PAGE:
The Bottom Line: A first-rate crime novel told in the classic noir tradition of Raymond Chandler, Jonathan Cain and Dennis Lehane. Highly recommended.
Chicago private eye Cleve Hawkins’ latest client is Bethany Hubbard, a socialite who suspects her husband is cheating. But when her chemist spouse goes missing, Hawkins suspects a mob connection. Will Hubbard’s vow to keep his company’s stealth project a secret cost him his life? And what, if anything, does his wife know really about it?
If it wasn’t for the mobile phones and smatterings of similarly contemporary tech, Triple Crossed could easily take place in the 1930s. Author R.C. Hartson has created a classic noir world complete with actual newspapers, checkbooks and cigarette-smoking men who answer to nicknames like “Toad” and “Deck.” Add in actual mob connections, and now we’re cooking with gas. Told in chapters that alternate seamlessly between the 3rd person and Hawkins’ point of view, Hartson’s gift for commingling an old school PI like Hawkins within a contemporary plotline is superb. Throughout the book, Hawkins’ dialogue is nothing short of delicious (“Why wave meat in front of a caged beast if you can feed him?”). If you’re like me, you’ll find yourself bookmarking his best lines for your own use.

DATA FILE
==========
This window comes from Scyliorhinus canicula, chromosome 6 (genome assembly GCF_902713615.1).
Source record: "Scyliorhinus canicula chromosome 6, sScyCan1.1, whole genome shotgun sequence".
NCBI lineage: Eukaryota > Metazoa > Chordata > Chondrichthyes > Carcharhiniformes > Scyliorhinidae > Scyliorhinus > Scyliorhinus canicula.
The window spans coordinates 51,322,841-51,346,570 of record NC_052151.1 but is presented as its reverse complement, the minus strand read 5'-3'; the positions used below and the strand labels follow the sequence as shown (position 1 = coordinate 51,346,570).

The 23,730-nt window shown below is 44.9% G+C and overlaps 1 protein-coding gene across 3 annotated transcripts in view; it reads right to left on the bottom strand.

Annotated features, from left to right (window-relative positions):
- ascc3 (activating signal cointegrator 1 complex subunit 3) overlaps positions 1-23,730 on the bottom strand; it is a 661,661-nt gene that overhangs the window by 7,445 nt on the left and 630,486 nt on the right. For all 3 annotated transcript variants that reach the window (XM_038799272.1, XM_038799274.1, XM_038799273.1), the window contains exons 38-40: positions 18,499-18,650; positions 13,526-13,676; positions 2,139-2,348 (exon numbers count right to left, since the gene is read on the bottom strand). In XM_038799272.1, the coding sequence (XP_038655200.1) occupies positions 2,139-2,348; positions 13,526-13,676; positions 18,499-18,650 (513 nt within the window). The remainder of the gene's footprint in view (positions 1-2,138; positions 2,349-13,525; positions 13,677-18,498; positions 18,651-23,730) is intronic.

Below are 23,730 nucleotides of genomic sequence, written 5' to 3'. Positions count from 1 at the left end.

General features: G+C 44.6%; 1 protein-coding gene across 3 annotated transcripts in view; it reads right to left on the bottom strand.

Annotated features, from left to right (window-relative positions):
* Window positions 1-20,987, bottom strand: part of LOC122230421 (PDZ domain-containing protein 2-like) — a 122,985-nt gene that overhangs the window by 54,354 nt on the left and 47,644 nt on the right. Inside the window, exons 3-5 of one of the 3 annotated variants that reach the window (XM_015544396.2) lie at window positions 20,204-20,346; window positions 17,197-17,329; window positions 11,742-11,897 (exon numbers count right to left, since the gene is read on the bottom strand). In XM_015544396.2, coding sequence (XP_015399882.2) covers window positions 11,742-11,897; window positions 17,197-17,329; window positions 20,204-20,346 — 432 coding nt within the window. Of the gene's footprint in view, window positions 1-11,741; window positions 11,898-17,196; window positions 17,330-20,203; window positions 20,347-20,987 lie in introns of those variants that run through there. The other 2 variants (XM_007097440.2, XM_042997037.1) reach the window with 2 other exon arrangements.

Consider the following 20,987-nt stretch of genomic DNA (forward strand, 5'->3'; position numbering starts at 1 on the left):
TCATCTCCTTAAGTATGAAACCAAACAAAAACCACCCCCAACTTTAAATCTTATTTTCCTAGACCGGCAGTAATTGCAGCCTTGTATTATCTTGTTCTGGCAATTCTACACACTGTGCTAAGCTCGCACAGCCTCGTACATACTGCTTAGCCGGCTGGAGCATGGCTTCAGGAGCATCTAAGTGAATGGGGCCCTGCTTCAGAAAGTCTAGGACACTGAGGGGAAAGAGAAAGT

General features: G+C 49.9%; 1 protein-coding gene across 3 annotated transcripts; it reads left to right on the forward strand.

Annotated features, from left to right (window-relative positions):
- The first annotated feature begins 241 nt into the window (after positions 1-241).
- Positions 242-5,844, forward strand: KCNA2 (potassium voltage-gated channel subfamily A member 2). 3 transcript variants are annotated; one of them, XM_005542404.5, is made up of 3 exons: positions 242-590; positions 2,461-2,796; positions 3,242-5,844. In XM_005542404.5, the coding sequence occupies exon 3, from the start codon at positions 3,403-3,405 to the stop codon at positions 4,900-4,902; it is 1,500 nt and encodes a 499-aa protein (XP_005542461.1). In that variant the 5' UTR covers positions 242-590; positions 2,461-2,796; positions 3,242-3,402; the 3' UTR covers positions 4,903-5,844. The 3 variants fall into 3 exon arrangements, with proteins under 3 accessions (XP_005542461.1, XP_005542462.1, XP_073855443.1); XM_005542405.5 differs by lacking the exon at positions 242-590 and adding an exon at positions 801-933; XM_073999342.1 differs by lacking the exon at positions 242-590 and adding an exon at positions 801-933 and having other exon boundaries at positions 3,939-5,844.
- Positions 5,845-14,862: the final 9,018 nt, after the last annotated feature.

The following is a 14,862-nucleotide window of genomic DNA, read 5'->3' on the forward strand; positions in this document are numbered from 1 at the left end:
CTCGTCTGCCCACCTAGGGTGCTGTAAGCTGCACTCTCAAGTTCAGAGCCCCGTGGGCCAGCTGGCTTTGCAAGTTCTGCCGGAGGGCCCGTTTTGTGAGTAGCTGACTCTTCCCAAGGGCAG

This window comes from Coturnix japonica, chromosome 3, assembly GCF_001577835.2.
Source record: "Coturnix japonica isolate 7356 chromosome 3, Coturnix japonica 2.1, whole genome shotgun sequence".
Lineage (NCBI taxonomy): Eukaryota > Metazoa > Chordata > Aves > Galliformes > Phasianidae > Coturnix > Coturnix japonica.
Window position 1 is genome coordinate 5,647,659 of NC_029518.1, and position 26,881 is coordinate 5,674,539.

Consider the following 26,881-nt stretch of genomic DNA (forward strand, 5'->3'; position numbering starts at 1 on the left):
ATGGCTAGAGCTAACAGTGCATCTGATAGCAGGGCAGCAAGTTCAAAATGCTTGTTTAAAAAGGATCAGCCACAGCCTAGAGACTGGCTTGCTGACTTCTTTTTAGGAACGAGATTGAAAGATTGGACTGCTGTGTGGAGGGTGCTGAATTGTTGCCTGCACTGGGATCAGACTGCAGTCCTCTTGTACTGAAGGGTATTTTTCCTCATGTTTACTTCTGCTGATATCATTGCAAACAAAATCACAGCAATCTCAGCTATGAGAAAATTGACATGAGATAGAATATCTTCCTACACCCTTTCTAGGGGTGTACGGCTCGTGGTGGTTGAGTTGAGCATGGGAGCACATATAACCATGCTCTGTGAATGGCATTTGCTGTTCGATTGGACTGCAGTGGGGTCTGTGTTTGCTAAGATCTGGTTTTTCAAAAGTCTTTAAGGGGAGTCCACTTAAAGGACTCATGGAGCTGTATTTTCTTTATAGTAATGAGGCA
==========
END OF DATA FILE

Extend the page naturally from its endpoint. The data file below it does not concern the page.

Weighing in at just 250 pages, Triple Crossed is a brisk page-turner. And does the title risk giving the ending away? Surprisingly, no – Hartson kept me guessing until the end. For fans of classic crime fiction looking for a new tale to lose themselves in, this is comfort food of the highest order.